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New car reviews

2008 Mitsubishi Lancer CUV

Bob Plunkett, Sat, 24 Mar 2007 08:00:00 PDT

SAN DIEGO, Calif. -- Up in Balboa Park on a mesa overlooking a blue Pacific harbor, a plaza at the San Diego Automotive Museum resembles a car park which caters exclusively to a single model.

lustered hodgepodge in various colors and several trim designations, the collection of shiny new compact-class sedans decorating the Pan American Plaza seems striking, with each vehicle scored by a swoopy prow where inspiration for the angular chin, wide-mouth grille and angry-eye headlamps came from the menacing muzzle of a shark.

Each vehicle wears the nameplate of Lancer in an all-new design for the 2008 model-year as a keen new entry to the compact class from Mitsubishi of Japan. What's happening here with multiple iterations of the new Lancer lining a plaza in Balboa Park?

It's the onset of driving tests for automotive media assembled in San Diego to inspect the 2008 Lancer. We select a vivid blue version -- the top-trim GTS model rigged with a sport-tuned suspension and manual gearbox -- and zip away for some driving tests in the mountains to the east of San Diego.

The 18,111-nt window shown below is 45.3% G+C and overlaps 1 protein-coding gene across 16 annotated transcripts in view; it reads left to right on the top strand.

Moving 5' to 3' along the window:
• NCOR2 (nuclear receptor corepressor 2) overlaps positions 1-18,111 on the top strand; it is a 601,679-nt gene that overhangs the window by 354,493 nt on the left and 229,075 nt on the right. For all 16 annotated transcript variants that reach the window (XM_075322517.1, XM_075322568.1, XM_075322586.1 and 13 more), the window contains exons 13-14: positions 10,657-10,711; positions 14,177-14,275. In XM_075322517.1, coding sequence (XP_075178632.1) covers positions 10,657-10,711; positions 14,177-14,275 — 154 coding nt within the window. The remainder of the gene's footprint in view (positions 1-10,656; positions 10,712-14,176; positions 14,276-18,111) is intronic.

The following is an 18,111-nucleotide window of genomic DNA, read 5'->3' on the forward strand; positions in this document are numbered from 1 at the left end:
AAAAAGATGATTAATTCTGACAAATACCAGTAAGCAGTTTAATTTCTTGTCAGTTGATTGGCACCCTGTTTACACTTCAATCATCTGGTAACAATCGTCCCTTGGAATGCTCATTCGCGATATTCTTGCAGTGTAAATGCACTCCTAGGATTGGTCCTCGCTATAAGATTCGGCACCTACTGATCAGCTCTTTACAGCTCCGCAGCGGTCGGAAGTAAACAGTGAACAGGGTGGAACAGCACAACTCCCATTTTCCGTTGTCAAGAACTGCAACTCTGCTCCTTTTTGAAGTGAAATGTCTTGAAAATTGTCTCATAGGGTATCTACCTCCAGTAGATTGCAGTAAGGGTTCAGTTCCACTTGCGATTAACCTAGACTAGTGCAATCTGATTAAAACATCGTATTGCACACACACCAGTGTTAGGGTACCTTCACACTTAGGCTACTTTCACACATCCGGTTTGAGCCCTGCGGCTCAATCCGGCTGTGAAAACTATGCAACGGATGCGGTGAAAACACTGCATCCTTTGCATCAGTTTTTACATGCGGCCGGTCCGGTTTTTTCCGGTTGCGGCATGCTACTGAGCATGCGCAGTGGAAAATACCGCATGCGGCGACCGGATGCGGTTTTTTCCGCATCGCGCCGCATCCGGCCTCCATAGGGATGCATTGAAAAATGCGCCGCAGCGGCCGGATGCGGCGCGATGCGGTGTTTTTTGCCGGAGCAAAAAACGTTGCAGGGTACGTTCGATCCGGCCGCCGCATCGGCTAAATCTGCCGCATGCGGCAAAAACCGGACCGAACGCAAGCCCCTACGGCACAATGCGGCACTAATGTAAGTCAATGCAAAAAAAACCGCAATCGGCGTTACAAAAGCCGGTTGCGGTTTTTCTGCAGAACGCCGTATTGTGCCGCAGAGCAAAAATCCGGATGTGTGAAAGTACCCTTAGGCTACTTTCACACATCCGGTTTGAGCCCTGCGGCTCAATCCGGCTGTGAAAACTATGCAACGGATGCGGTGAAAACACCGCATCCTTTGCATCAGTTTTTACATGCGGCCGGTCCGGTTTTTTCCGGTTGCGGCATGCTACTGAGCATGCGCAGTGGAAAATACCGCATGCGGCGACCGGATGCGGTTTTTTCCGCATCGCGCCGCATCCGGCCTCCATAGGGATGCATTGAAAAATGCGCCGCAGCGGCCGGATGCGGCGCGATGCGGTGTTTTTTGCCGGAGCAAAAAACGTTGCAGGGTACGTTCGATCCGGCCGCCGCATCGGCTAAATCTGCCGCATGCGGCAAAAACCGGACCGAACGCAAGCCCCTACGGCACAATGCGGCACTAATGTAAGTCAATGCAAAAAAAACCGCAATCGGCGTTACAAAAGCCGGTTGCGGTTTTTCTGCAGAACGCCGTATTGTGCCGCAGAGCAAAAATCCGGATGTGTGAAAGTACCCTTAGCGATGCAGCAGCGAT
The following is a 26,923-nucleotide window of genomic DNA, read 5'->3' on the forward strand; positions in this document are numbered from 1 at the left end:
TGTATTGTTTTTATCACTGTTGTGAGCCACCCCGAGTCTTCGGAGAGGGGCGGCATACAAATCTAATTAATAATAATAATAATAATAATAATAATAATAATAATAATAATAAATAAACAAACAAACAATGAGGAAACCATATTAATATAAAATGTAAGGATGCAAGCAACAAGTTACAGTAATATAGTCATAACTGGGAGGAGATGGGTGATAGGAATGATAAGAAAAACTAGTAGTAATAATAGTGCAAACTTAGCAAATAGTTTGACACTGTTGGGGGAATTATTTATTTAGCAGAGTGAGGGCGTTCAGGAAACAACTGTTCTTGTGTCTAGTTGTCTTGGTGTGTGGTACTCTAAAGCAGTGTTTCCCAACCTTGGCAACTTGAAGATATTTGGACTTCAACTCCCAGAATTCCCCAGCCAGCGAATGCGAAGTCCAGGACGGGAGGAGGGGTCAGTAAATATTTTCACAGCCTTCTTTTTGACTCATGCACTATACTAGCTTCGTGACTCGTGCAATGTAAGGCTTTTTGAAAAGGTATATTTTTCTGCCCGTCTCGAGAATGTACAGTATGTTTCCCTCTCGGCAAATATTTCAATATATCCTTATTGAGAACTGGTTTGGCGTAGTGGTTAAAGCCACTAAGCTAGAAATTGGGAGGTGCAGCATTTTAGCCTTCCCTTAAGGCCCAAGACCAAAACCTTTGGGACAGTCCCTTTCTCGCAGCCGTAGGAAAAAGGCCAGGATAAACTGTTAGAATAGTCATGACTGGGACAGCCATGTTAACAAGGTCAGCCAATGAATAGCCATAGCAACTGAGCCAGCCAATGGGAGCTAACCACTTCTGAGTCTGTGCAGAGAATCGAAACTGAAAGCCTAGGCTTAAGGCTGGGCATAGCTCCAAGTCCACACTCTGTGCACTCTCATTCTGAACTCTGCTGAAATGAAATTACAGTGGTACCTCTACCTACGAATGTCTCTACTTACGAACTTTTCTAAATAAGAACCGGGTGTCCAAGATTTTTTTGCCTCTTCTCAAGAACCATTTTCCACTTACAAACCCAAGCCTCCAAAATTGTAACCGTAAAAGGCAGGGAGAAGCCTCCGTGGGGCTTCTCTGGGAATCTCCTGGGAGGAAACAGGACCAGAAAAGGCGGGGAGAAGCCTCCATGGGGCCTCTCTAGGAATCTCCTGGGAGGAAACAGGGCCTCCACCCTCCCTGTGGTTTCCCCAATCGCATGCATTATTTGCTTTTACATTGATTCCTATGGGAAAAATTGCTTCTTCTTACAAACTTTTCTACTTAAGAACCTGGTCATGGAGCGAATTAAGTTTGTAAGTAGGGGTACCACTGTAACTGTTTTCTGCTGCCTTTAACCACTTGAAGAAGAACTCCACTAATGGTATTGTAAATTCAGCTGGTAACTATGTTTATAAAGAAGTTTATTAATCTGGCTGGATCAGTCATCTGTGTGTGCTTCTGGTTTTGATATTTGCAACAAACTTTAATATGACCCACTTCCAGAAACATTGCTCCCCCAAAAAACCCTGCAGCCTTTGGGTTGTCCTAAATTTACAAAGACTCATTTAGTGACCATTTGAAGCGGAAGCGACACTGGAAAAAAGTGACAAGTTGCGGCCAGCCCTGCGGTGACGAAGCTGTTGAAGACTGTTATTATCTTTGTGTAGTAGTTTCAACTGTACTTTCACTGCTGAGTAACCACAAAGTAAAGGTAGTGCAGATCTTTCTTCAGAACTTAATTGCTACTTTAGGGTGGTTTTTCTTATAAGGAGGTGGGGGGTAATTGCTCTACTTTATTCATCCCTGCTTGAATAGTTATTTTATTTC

Lancer of 2008 amounts to a bumper-to-bumper re-do for Mitsubishi's small sedan, an economy car with sporty airs which landed in North America as a 2002 model although the Lancer name traces back to 1973 on Mitsubishi compacts marketed in Europe, Asia, Africa and the Middle East.

Since 1974, Lancer has also been the name applied to Mitsubishi's raucous rally race car. The Lancer Evolution, nicknamed 'Evo' in racing circles, is a high-performance version of the Lancer sedan but motivated by a souped-up turbo engine and rigged with all-wheel-drive (AWD) traction.

And the new front-wheel-drive (FWD) platform which underpins Lancer 2008 -- with a longer wheelbase and wider track -- will also support the next issue of the Evo, dubbed 'Evolution X'with that 'X' as the Roman number 10 for a tenth generation.

The body structure has been strengthened and stiffened to achieve more than 50 percent greater torsional rigidity than the last Lancer. This chassis reinforcement checks the car body's tendency to sway laterally when steered through a curve so Lancer's passenger compartment remains tight and relatively flat.

Aiding this agile attitude, the platform's wide-track stance in conjunction with an independent front suspension system biased toward a low longitudinal roll center contribute predictable stability for Lancer. Likewise, the independent multi-link rear suspension holds back wheels in line while also damping vertical movement prompted by pavement bumps.

The expanded structure -- with wheelbase running 1.4 inches longer, width increasing by almost three inches and the height registering a 2.3-inch gain -- translates into more space for passengers in Lancer's cabin with roomy seating for five.

And Lancer loads up on safety equipment. For instance, the four-wheel disc brakes connect to an anti-lock brake system (ABS) keyed to electronic brake force distribution (EBD). The ABS and EBD appear on the list of options for Lancer's entry-level trim, but they're stock equipment for the two uplevel trims.